Just discovered this article:
Exemestane is a steroidal irreversible aromatase blocker. It says irreversible but in this context I don’t really understand what that would entail (as in more receptors are created vs. take it for 10 days and you are done for life). Interesting read. 25mg ED (half life 8 hours) would be the dosing requirements.[/quote]
That is a big read. Please note that the authors claim that this drug is an alternative to other AI’s and no claims are made that it is in anyway better for TRT than anastrozole.
This drug and anastrozole are self limiting, in that 50mg is not more effective than 25, and 25 might be overkill as well.
In “lean” young men, there will be less aromatase to deal with in the first place. 25mg as a dose probably comes from work on females who have a lot more E to get rid of when dealing with cancer, and they also have a lot more body fat with aromatase to be treated.
If you can reduce your E to good levels with 1mg/wk of anastrozole, why use exemestane to get to the same target E level when it costs more and you need to take much higher amounts?
The fact that exemestane is a irreversible aromatase blocker means that it the aromatase enzymes that bind to it are permanently out of service. That means a permanent binding. The short 1/2 life of exemestane limits its effectiveness as it takes a while for a drug molecule to randomly find and bind to aromatase molecules. Anastrozole does not permanently bond to aromatase, but competes with E for that binding. You take less of it, but it has a long 1/2 life that makes it very effective. Part of this game will be the number of molecules of exemestane in a dose and absorption efficiency. mg’s of dose is not the whole picture. One also needs to look at the molecular weight of the product. [This explains how 1mg per week of anastrozole can be effective.]
The body is making new aromatase 24/7, so you permanently knock out some while new one’s pop up all the time. After the serum level of exemestane drops, active aromatase still comes to life. With anastrozole, the long 1/2 life of the drug means that there is not a gap in its effect.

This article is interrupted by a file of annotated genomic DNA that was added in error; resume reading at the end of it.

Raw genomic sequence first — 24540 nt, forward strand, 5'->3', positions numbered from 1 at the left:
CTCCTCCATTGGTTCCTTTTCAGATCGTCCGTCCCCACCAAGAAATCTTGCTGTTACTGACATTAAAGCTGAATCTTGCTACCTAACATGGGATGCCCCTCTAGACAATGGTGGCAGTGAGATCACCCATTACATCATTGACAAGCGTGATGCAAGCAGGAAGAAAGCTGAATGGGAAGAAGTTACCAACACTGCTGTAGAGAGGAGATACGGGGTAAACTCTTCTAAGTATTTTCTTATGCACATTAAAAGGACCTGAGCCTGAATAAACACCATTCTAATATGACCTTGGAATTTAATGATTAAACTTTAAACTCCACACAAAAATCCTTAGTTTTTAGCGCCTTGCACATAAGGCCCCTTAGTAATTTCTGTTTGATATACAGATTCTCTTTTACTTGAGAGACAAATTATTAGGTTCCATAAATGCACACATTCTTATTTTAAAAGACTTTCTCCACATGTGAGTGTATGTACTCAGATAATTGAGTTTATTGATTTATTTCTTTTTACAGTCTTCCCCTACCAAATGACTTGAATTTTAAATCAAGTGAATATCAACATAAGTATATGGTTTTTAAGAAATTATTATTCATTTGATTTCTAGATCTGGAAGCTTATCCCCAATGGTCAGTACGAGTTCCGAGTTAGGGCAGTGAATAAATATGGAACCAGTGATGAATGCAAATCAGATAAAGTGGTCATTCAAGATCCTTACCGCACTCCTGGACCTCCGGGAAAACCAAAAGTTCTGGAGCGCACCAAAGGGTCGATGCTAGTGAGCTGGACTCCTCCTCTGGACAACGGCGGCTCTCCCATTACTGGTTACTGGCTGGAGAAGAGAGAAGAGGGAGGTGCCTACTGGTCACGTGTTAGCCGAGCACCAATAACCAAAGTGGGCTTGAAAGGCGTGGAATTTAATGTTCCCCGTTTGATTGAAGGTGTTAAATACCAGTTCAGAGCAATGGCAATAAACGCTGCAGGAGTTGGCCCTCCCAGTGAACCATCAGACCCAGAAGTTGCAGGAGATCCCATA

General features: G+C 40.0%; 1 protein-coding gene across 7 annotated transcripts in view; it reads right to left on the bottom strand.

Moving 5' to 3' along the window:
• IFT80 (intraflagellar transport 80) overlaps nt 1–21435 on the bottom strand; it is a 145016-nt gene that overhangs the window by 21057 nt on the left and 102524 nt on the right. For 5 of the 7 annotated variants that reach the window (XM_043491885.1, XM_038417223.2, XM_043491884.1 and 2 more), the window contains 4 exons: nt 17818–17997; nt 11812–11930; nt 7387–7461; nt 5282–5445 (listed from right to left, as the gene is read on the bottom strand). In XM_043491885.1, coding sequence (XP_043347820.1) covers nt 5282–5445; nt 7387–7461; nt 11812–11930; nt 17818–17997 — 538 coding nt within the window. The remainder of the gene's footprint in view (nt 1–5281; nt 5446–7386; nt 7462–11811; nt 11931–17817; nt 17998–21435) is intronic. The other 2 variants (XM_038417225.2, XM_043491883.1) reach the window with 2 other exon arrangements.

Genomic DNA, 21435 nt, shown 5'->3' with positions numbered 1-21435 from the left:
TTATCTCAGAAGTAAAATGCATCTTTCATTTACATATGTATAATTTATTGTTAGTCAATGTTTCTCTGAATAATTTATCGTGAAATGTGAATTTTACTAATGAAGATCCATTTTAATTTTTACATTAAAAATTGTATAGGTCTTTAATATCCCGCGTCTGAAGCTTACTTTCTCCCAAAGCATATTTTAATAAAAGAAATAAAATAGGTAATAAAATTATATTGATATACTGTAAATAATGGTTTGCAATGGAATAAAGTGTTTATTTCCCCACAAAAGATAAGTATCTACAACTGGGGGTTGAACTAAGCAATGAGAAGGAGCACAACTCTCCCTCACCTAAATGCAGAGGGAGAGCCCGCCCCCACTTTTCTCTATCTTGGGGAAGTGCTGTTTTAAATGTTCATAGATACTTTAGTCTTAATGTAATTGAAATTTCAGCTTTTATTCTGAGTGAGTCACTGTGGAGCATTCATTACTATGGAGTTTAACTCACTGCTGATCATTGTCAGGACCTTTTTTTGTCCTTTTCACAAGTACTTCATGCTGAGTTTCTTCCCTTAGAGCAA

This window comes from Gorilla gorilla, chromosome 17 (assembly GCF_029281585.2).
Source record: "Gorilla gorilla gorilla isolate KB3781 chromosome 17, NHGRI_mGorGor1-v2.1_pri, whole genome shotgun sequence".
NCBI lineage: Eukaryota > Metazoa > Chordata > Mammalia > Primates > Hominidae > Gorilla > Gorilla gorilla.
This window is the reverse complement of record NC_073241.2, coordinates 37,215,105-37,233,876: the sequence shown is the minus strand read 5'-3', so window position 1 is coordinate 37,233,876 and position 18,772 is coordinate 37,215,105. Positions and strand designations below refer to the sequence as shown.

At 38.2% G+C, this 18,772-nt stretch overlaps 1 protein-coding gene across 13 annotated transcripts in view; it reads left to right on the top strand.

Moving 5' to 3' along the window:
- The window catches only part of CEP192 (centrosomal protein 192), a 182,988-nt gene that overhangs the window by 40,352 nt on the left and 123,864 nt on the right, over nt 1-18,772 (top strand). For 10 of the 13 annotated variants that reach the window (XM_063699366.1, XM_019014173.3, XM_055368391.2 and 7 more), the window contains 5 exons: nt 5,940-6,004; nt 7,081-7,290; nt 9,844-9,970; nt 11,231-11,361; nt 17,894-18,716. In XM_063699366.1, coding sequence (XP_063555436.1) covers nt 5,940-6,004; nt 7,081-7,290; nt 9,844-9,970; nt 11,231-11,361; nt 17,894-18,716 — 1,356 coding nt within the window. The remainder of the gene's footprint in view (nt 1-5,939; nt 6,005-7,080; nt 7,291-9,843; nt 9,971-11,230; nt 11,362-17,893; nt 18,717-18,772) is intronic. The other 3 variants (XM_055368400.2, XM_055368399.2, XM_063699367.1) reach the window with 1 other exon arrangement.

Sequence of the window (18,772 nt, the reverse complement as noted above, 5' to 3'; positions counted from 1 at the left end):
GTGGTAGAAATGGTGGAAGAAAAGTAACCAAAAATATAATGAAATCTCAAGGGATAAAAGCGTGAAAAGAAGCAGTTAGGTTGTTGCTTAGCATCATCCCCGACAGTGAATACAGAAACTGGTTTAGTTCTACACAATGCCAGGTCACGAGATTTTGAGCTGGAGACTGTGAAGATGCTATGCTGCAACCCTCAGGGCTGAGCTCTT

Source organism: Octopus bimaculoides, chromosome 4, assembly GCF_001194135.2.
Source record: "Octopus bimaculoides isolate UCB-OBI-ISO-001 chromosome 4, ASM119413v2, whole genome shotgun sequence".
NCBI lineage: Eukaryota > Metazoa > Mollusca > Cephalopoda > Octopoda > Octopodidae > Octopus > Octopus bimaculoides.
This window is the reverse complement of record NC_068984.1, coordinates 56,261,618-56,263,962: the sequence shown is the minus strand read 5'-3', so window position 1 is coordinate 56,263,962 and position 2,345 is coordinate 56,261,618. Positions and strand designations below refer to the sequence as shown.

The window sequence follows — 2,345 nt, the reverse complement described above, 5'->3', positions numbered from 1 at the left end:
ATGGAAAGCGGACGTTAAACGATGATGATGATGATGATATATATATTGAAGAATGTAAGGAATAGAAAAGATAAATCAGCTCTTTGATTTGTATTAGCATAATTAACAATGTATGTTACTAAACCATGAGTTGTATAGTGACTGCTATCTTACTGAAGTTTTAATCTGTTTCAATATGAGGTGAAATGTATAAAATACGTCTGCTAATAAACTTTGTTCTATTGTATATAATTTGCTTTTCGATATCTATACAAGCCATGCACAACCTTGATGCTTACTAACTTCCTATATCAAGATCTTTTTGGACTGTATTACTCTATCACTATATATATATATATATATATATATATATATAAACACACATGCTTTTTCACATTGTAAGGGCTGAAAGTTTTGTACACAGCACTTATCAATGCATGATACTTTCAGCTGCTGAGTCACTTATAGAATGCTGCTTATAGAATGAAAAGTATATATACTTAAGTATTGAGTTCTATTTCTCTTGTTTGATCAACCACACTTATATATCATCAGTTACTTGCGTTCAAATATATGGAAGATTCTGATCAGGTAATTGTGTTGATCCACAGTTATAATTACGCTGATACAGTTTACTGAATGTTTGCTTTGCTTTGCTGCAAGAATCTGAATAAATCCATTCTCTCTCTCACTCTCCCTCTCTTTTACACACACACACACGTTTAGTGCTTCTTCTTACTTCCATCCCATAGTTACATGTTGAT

The main advantage of anastrozole is a known history of dose/response for males on TRT. The dose probably needs to be scaled somewhat to one’s body weight, E levels and %BF. But individual variability in response may make such first dose calculations a waste of time.
Both drugs are self limiting as there are a finite number of FREE aromatase molecules for the drug molecules to ‘find’. With the first dose there is a given effect. When the dose is increased beyond that, there are fewer FREE aromatase molecules for the drug molecules to randomly find the fewer remaining FREE aromatase molecules. For both drugs, doubling the dose does very little. Think of the 80:20 rule.
This self limiting effect can avoid taking E levels to zero which risks CV health and libido. Femara is an AI that can take E to undetectable levels which is dangerous. Some will go extremely low on E with 10% of a dose. So there is more risk. The only way for a male to use femara in a TRT context would involve a lot of blood work that would erase any cost savings implied by the cost and dose of femara. Femara should be reserved for dealing with gyno in short term dosing, mostly a body builder gear situation.
Compounding the above unknowns, we can expect that the body will somehow react against such interventions. I would be surprised if the body is not increasing aromatase in response to AI drugs. This suggests that short term blood work response may not the complete picture. And if one looses body fat, that can increase the effective dose as well by reducing the number of aromatase target molecules in the body.